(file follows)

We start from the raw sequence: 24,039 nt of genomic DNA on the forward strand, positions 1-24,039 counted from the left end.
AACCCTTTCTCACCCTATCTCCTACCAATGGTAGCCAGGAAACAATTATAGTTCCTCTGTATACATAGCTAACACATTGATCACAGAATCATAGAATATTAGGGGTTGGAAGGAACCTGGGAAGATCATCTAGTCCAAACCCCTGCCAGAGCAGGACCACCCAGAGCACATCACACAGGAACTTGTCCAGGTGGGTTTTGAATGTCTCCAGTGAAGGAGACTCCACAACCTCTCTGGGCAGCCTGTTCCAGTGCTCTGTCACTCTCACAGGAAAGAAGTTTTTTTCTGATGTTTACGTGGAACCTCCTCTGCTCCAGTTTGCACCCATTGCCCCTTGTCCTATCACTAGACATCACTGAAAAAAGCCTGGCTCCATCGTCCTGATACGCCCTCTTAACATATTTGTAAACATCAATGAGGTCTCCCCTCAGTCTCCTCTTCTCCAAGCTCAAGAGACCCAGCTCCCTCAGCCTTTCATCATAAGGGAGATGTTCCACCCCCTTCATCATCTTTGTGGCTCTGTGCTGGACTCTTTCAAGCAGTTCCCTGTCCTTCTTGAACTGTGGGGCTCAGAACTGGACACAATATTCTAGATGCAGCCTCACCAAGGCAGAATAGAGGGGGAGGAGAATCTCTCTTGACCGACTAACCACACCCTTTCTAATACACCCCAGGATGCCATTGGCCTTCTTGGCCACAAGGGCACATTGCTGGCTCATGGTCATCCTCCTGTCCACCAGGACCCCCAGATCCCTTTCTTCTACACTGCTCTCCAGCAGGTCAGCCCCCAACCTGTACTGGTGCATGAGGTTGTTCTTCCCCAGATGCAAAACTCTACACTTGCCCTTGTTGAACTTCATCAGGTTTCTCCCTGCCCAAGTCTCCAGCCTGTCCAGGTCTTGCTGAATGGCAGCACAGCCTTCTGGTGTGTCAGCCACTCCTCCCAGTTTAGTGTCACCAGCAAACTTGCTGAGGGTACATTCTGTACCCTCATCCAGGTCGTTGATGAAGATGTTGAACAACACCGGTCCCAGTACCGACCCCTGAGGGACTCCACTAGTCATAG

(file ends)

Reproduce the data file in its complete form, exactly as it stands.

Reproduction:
We start from the raw sequence: 24,039 nt of genomic DNA on the forward strand, positions 1-24,039 counted from the left end.
AACCCTTTCTCACCCTATCTCCTACCAATGGTAGCCAGGAAACAATTATAGTTCCTCTGTATACATAGCTAACACATTGATCACAGAATCATAGAATATTAGGGGTTGGAAGGAACCTGGGAAGATCATCTAGTCCAAACCCCTGCCAGAGCAGGACCACCCAGAGCACATCACACAGGAACTTGTCCAGGTGGGTTTTGAATGTCTCCAGTGAAGGAGACTCCACAACCTCTCTGGGCAGCCTGTTCCAGTGCTCTGTCACTCTCACAGGAAAGAAGTTTTTTTCTGATGTTTACGTGGAACCTCCTCTGCTCCAGTTTGCACCCATTGCCCCTTGTCCTATCACTAGACATCACTGAAAAAAGCCTGGCTCCATCGTCCTGATACGCCCTCTTAACATATTTGTAAACATCAATGAGGTCTCCCCTCAGTCTCCTCTTCTCCAAGCTCAAGAGACCCAGCTCCCTCAGCCTTTCATCATAAGGGAGATGTTCCACCCCCTTCATCATCTTTGTGGCTCTGTGCTGGACTCTTTCAAGCAGTTCCCTGTCCTTCTTGAACTGTGGGGCTCAGAACTGGACACAATATTCTAGATGCAGCCTCACCAAGGCAGAATAGAGGGGGAGGAGAATCTCTCTTGACCGACTAACCACACCCTTTCTAATACACCCCAGGATGCCATTGGCCTTCTTGGCCACAAGGGCACATTGCTGGCTCATGGTCATCCTCCTGTCCACCAGGACCCCCAGATCCCTTTCTTCTACACTGCTCTCCAGCAGGTCAGCCCCCAACCTGTACTGGTGCATGAGGTTGTTCTTCCCCAGATGCAAAACTCTACACTTGCCCTTGTTGAACTTCATCAGGTTTCTCCCTGCCCAAGTCTCCAGCCTGTCCAGGTCTTGCTGAATGGCAGCACAGCCTTCTGGTGTGTCAGCCACTCCTCCCAGTTTAGTGTCACCAGCAAACTTGCTGAGGGTACATTCTGTACCCTCATCCAGGTCGTTGATGAAGATGTTGAACAACACCGGTCCCAGTACCGACCCCTGAGGGACTCCACTAGTCATAG